Get Informed

Megalencephaly

Megalencephaly

What is Megalencephaly?

Megalencephaly (MEG), also called macrencephaly, is a condition in which an infant or child has an abnormally large, heavy, and usually malfunctioning brain. By definition, the brain weight is greater than average for the age and gender of the child. Head enlargement may be evident at birth or the head may become abnormally large in the early years of life.

Classification and known presentations

There are 13 types of megalencephaly:

MEG with normal cortex (or presumably normal cortex)

MEG with PNH—plus other anomalies

Clinically defined with AD or unknown inheritance

MEG with PMG and other cortical dysgenesis

Characteristics

Megalencephaly affects males more often than females. Unilateral megalencephaly or hemimegalencephaly is a rare condition that is characterized by the enlargement of one side of the brain. Megalencephaly is different from macrocephaly (also called megacephaly or megalocephaly), which describes a big head, and which doesn’t necessarily indicate abnormality. Large head size is passed down through the generations in some families.

Symptoms

Symptoms of megalencephaly include delayed development, seizures, and corticospinal (brain cortex and spinal cord) dysfunction.

Causes

Megalencephaly is thought to be related to a disturbance in the regulation of cell production in the brain. In normal development, neuron proliferation – the process in which nerve cells divide to form new generations of cells – is regulated so that the correct number of cells is produced in the proper place at the appropriate time. In a megalencephalic brain, too many cells are produced either during development or progressively as part of another disorder, such as one of the neurofibromatoses or leukodystrophies.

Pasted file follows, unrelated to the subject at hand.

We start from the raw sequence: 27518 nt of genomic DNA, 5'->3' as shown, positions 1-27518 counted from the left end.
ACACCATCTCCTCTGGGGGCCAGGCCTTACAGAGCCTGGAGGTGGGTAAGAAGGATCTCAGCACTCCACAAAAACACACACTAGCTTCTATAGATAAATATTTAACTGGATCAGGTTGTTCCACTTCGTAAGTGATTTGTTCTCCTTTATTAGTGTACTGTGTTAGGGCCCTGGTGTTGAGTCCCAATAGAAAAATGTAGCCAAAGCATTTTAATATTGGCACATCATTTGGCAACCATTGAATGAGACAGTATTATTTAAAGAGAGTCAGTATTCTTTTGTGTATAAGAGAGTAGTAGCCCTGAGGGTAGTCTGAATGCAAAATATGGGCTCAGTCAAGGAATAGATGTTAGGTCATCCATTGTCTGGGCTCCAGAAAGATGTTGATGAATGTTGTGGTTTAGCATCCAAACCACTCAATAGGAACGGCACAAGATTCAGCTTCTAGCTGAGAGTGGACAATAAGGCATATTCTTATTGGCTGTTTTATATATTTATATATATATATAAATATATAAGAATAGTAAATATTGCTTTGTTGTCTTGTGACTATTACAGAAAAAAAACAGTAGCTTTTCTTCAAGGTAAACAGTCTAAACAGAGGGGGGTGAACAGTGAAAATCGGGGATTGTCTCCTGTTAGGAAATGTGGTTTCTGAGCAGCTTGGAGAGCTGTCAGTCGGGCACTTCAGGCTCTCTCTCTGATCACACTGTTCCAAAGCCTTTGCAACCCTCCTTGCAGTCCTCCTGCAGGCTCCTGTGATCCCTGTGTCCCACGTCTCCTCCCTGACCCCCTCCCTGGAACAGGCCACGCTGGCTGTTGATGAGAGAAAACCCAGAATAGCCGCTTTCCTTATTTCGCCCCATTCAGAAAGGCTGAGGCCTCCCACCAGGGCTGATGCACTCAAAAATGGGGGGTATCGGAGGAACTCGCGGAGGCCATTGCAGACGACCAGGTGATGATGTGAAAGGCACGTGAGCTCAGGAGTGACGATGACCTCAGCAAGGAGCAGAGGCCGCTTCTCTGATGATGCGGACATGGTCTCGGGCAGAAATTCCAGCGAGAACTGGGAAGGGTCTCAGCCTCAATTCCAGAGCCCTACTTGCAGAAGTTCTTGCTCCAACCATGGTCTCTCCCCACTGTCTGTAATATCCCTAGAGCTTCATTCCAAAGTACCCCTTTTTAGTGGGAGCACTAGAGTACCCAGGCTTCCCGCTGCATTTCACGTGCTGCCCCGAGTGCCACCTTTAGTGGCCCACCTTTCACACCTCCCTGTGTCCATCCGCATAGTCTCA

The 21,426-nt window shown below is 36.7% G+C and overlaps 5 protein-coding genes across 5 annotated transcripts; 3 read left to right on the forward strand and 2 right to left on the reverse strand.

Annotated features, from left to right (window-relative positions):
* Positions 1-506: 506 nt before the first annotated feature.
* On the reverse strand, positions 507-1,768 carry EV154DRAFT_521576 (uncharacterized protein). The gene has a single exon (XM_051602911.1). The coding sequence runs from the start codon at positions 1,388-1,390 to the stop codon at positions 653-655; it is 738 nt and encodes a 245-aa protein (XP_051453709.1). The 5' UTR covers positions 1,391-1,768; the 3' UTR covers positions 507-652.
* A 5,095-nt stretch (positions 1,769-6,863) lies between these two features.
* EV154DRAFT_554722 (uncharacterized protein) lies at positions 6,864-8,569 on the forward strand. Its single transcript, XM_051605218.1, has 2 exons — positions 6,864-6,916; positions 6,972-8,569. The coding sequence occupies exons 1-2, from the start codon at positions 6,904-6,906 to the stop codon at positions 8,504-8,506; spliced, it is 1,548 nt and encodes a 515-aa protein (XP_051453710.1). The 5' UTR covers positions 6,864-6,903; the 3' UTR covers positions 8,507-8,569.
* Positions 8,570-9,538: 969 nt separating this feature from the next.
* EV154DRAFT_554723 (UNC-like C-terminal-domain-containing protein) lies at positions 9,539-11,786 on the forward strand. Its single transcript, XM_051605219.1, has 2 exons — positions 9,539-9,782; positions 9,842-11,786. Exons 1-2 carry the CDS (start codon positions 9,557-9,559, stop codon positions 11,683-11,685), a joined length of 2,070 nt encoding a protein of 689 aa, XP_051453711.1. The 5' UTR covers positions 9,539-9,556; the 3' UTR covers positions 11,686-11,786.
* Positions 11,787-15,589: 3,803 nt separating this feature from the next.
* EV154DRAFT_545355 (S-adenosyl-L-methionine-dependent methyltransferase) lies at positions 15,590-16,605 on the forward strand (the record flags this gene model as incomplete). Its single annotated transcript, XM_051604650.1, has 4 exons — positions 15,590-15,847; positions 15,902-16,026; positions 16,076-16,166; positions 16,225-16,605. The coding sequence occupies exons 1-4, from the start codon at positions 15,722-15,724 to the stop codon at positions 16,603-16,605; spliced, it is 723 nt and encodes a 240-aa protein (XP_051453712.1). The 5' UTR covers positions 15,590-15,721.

Diagnosis

The evaluation of a patient with suspected megalencephaly will usually consist of questions about medical history and family history, a physical exam that includes head measurements, and a developmental and/or neurological exam.

Treatment

There is no standard treatment for megalencephaly. Treatment will depend upon the disorder with which the megalencephaly is associated and will address individual symptoms and disabilities.

Prognosis

The prognosis for infants and children with megalencephaly depends upon the underlying cause and the associated neurological disorders. The prognosis for children with hemimegalencephaly is poor.

Prevalence

Megalencephaly is a very rare disorder, though the exact prevalence is unknown.

Sources

  1. Barkovich AJ, Guerrini R, Kuzniecky RI, Jackson GD, Dobyns WB. “A developmental and genetic classification for malformations of cortical development:  update 2012. Brain 2012. 10.1093/brain/aws019.
  2. Mirzaa G, Dodge NN, Glass I, Day C, Gripp K, Nicholson L, et al. Megalencephaly and perisylvian polymicrogyria with postaxial polydactyly and hydrocephalus: a rare brain malformation syndrome associated with mental retardation and seizures. Neuropediatrics 2004;35:353-9.